At Dog Pool now, it’s nice but still no shelter. I actually slept better last night in my tent, but like to have the shelter to lie around in. At least it’s not raining yet – only a few showers today, but thunderstorms tipped for tomorrow. Shelter at least tomorrow, if not a fire. Tonight is the last hut with a fire pit! Still 4 more nights until next town. At least tomorrow is only 19.5km. Had my first wading today – avoided first few big puddles but eventually accepted defeat and just went through it. Feet are white and peeling and all the pad of my foot part of the injinji socks I found are worn through. Dirt is ingrained in hands and feet, I’m sticky from dried sweat and can’t even be bothered to wash. Such is life.

The Bibbulmun: day twenty two – REST DAY! Balingup

In September and October 2016 I did the 1000km Bibbulmun Track Solo, North-South. Here’s a few excerpts from my journal.

Resty rest, big brekkie of THE MOST amazing rye sourdough, eggs, left over roast veg from last night. ‘Lunch’ at Lady Marmalade in Kirup – consisting of lemon meringue cake, coffee, almond croissant. BEST. Dinner at Greenbushes ‘exchange hotel’. Sunday roast – with Clare and Lyn (from the March Girls). Basically just the most amazing food in this tiniest of towns – Balingup is so little there’s literally no where open for dinner. You have to drive to the next town to find somewhere to eat.

**Note: I am still craving the taste of that rye sourdough. Also I looked up the lemon meringue cake recipe when I got home and I’ve made it several times. It’s the best.

Let’s get real

I’m tired of reading about people who have beaten their demons.

We get a story written about us in a newspaper or on a website?when the story is along the lines of: “how I beat depression”, followed by a saga of how shitty we used to feel, until we discovered xyz, and now look at us, we’re great! And Happy! And here’s five tips you can take away if you want to be like us.

“I used to be fat and unhappy, until I lost weight and now people want to hear my story because I finally fit the image of what society says I should look like!”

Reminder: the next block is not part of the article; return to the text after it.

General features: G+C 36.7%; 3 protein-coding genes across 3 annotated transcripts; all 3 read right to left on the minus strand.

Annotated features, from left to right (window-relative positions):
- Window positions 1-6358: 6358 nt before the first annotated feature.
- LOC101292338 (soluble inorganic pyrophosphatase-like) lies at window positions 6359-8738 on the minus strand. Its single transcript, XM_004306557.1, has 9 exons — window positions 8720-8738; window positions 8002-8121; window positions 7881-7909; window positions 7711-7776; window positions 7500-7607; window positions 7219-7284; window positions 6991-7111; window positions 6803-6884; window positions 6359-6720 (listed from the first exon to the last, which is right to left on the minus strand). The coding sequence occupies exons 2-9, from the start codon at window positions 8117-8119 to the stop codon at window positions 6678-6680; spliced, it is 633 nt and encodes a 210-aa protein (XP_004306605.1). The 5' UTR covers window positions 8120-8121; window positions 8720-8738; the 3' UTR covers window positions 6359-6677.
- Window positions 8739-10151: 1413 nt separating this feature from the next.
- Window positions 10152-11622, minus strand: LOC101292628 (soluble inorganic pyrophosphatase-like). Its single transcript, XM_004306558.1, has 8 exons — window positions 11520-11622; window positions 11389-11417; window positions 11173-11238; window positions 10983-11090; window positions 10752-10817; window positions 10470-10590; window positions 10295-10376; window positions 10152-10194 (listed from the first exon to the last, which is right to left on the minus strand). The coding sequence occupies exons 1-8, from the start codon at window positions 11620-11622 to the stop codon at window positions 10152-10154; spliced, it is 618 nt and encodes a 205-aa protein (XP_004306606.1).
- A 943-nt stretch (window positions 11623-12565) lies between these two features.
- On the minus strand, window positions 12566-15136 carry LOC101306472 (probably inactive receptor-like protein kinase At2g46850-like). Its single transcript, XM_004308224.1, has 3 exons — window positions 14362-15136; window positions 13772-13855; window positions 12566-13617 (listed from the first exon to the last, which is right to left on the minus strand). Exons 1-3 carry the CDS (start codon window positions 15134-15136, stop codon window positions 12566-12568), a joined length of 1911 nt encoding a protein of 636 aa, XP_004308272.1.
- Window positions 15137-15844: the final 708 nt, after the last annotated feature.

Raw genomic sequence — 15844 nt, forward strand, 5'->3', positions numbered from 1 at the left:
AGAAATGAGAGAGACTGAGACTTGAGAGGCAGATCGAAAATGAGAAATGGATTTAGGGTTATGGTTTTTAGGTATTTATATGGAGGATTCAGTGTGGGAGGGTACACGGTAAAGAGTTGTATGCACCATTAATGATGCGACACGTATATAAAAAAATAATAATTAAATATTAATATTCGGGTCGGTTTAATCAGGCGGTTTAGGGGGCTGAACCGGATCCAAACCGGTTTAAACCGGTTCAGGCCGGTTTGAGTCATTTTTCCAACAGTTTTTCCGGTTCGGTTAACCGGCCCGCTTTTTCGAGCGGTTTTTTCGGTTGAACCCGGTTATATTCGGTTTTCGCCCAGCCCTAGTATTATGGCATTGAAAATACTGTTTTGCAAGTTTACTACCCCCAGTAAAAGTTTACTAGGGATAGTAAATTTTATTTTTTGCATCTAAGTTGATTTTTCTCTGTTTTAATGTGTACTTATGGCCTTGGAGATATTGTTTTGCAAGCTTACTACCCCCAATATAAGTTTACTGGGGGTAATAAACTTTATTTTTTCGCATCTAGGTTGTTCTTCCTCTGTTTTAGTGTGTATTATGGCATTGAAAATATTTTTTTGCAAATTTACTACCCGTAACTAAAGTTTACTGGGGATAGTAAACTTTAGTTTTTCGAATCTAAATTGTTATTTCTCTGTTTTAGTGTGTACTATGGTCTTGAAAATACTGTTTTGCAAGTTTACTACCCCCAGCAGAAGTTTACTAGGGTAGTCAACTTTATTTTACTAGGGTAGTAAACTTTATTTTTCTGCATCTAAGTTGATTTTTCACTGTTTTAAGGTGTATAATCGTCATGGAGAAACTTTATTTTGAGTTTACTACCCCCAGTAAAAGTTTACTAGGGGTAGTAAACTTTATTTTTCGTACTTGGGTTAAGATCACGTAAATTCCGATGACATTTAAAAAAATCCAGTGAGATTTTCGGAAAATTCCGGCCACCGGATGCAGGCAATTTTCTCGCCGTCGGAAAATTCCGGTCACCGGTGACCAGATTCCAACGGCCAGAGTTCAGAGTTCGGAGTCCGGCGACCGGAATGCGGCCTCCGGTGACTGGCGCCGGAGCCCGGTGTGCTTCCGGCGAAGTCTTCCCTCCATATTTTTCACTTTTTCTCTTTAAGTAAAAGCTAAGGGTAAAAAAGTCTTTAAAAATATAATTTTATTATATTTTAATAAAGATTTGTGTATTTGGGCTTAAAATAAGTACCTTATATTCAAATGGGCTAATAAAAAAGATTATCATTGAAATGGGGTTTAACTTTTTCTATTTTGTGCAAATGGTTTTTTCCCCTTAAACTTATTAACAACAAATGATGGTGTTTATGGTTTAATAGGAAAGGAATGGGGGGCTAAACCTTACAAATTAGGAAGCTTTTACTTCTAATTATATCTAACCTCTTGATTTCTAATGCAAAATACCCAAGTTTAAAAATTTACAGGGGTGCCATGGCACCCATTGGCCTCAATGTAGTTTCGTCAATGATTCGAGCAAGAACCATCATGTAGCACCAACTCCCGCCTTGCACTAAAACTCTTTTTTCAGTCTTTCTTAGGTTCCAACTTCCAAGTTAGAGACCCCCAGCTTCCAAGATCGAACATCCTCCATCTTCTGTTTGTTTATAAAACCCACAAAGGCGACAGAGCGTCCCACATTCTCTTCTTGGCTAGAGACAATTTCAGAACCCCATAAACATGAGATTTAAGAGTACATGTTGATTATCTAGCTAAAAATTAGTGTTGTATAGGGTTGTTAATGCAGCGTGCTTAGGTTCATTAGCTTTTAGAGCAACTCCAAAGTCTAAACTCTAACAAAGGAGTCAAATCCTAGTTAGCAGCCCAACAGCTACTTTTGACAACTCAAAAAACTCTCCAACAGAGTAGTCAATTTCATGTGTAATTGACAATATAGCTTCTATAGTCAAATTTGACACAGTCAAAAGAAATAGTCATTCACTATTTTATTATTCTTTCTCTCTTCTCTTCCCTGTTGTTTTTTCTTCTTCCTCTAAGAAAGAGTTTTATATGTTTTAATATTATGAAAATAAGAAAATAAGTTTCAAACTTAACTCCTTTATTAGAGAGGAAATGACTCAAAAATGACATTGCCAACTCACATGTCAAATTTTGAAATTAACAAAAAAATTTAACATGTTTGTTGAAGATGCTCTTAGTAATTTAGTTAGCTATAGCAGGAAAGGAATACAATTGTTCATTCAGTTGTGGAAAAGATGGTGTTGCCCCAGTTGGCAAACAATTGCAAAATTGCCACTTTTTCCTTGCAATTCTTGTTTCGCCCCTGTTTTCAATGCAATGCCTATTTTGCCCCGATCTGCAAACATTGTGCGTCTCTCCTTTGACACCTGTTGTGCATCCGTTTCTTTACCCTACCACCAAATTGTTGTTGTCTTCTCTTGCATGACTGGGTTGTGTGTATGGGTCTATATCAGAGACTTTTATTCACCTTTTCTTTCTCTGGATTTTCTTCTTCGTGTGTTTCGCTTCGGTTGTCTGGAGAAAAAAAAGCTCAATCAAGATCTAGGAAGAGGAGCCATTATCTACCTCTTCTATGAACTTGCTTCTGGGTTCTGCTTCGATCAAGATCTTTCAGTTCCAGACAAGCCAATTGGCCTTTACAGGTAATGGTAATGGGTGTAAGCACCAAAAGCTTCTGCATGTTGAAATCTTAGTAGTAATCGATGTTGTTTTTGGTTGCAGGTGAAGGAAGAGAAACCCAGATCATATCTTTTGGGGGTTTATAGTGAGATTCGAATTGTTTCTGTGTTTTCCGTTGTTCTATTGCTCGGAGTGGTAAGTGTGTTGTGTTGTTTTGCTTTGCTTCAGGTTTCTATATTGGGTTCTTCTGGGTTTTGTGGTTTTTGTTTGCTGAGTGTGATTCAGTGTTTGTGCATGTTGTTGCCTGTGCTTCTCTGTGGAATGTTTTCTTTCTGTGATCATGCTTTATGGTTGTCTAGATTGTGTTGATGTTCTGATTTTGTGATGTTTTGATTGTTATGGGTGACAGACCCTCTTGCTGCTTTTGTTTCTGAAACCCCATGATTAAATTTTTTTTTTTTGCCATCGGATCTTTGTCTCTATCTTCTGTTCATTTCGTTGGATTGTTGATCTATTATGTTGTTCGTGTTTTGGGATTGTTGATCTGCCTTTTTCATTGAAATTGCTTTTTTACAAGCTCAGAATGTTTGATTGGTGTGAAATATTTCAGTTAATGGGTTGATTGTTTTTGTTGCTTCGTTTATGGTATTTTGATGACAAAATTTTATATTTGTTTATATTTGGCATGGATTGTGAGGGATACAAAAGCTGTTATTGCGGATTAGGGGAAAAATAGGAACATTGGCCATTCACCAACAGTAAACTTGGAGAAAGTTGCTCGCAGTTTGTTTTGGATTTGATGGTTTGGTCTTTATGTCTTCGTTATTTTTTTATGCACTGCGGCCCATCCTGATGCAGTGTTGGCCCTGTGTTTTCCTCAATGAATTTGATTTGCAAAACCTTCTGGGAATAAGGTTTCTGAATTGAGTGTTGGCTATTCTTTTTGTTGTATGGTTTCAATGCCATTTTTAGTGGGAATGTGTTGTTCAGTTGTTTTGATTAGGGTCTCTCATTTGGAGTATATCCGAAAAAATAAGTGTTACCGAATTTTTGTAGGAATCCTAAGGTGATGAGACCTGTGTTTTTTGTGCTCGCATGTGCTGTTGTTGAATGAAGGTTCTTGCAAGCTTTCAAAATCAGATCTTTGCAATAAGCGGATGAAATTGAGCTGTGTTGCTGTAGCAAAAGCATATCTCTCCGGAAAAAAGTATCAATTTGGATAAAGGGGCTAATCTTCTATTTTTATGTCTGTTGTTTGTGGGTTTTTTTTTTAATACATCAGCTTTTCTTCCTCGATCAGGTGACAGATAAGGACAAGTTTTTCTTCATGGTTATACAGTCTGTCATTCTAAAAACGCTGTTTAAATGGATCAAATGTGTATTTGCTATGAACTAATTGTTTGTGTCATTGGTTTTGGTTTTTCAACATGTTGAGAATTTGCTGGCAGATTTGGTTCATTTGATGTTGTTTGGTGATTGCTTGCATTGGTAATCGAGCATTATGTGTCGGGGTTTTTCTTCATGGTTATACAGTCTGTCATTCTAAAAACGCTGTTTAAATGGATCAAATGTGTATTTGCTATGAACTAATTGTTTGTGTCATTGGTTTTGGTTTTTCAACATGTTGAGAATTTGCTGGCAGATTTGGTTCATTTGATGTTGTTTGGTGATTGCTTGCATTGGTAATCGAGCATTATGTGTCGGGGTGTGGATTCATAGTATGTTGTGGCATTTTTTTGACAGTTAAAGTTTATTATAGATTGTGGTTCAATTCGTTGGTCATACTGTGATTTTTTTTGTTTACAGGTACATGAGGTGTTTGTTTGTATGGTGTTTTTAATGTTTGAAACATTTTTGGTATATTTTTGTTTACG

“I used to be sad and cry all the time until I started exercising and now it’s worth talking about me because I’m a well adjusted professional functioning as society says I should!”

“I used to work in a corporate soul sucking job until I started my own business and now it’s worth writing a story about me because I’m really attractive and happy and rich! I’m successful, just how society says I should be!”

The message we get from this? My story is only valid when I’ve dropped my baggage and imperfections, and achieved success.

I want to see more stories about the people in the trenches. The people who are living with being obese, and how that is for them. The people who are living with difficult emotions, and what its like trying to go through life with that. The people who are still stuck in the jobs they don’t really like, and how that affects them in their day to day.

But that wouldn’t be inspiring, would it. That wouldn’t be click bait-y enough to get published – “I used to be overweight and I still am.” “I was depressed, until for a while?I thought I wasn’t, then I realised I still was.” “I was working in a corporate, soul sucking job, until I quit and got a different, soul sucking job.”

But you know what that would be? Real. People are already commenting?on how social media presents an unrealistic image that we all compare ourselves to, by only sharing our happy photos and brag worthy status updates. But it’s not just social media. It’s all media. You are story-worthy once you’ve gotten over your shitty past, achieved something great, and shed your imperfections along the way.